PENANG -- My first and only encounter with the elusive Panthera uncia, better known as the snow leopard, was with a stiff and stuffed creature, wooden eyeballs pitted with bright red and blue glass, hanging from the ceiling of a gompa (Buddhist monastery) at 4,587 meters above sea level in Komik, a small village in the remote Spiti Valley bordering Tibet.
That experience was the opposite of the adventure I had imagined -- locking gazes with the beast in a snowy valley encased by barren peaks. But at least I had seen one, partially satisfying my fascination with the legendary creature.
My long-running attraction to this most enigmatic of wildcats intensified earlier this year with the latest results of an international survey of the elusive cats, the Population Assessment of the World's Snow Leopards (better known as PAWS).
According to the Seattle-based Snow Leopard Trust, founded in 1981 -- the oldest organization dedicated to safeguarding this endangered cat -- there are only 3,900 to 6,400 snow leopards left in the world. For the first time in the four decades since population studies of these high-altitude apex predators began, PAWS aims at calculating a reliable global estimate of snow leopards.
All 12 snow leopard range countries -- Russia, China, Mongolia, Kyrgyzstan, Tajikistan, Kazakhstan, Pakistan, Afghanistan, India, Nepal, Bhutan and Uzbekistan -- are participating in the initiative, but the first results came in March from the northern Indian state of Himachal Pradesh (about 100) and Mongolia (about 1,000, the second-largest number after China), which is the first nation to complete a countrywide assessment of snow leopard distribution and population.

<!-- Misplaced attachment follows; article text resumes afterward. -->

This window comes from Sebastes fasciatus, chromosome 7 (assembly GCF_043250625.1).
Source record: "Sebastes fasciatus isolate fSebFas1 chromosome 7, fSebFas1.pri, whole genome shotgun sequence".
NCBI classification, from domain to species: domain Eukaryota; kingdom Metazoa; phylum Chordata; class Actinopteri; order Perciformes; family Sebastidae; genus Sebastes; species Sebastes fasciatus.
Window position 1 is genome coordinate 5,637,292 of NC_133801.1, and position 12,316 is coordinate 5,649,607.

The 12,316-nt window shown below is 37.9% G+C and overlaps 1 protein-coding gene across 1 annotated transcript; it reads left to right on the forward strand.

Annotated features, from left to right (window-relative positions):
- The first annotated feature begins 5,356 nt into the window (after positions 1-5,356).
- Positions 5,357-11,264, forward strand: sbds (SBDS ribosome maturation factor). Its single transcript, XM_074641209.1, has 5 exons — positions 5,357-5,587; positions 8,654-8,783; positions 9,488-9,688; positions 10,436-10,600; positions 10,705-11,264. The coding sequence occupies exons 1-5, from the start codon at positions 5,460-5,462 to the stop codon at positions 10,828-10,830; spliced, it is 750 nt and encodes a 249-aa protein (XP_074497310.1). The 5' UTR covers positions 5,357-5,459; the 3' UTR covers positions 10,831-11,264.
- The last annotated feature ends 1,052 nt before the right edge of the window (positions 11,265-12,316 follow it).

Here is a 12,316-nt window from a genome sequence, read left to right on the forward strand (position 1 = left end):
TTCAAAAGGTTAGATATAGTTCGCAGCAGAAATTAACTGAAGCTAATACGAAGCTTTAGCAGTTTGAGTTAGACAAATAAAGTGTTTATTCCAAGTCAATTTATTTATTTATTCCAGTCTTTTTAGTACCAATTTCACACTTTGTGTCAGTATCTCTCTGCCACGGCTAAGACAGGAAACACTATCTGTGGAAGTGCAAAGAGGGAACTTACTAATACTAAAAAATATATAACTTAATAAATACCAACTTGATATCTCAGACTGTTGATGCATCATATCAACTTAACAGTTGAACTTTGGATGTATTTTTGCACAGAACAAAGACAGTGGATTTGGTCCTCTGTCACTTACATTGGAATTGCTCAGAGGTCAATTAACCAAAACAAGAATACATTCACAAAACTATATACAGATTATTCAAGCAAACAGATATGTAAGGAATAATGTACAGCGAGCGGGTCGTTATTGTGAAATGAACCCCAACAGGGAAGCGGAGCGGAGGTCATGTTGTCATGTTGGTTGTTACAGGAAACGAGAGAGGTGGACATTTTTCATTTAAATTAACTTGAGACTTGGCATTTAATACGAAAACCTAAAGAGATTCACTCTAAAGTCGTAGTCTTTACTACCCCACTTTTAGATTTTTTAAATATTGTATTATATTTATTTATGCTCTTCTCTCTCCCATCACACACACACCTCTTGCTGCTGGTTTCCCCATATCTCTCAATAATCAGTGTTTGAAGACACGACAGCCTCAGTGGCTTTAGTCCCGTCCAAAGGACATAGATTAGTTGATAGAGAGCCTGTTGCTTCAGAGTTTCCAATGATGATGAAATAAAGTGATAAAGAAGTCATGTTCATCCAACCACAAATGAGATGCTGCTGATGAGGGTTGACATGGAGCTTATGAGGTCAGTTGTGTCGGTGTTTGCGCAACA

Engineered by nature for the cold, snow leopards live above 3,000 meters in the barren mountains and plateaus of heartland Asia. Their 12-cm-thick smoke-colored spotted fur makes them practically invisible in their environment, where they roam alone across thousands of square kilometers to feed and breed. They are often called the "ghosts of the mountains" because they seem to disappear as soon as they are spotted.
Such evanescence, coupled with the lonesome spirituality of the Asian mountains in which they dwell, has given snow leopards a magnetic hold on human imagination. Peter Matthiessen's seminal 1978 book, "The Snow Leopard," mesmerized Western readers by recounting his harrowing (and unsuccessful) 400-km, two-month-long quest in 1973 to find the famed creature. The search took place in the rugged Dolpo region of western Nepal -- the gateway to Shambhala, the mythical kingdom of Hindu and Tibetan traditions; the birthplace of Kalki, the final incarnation of the Hindu god Vishnu; and the home of Maitreya, the future Buddha.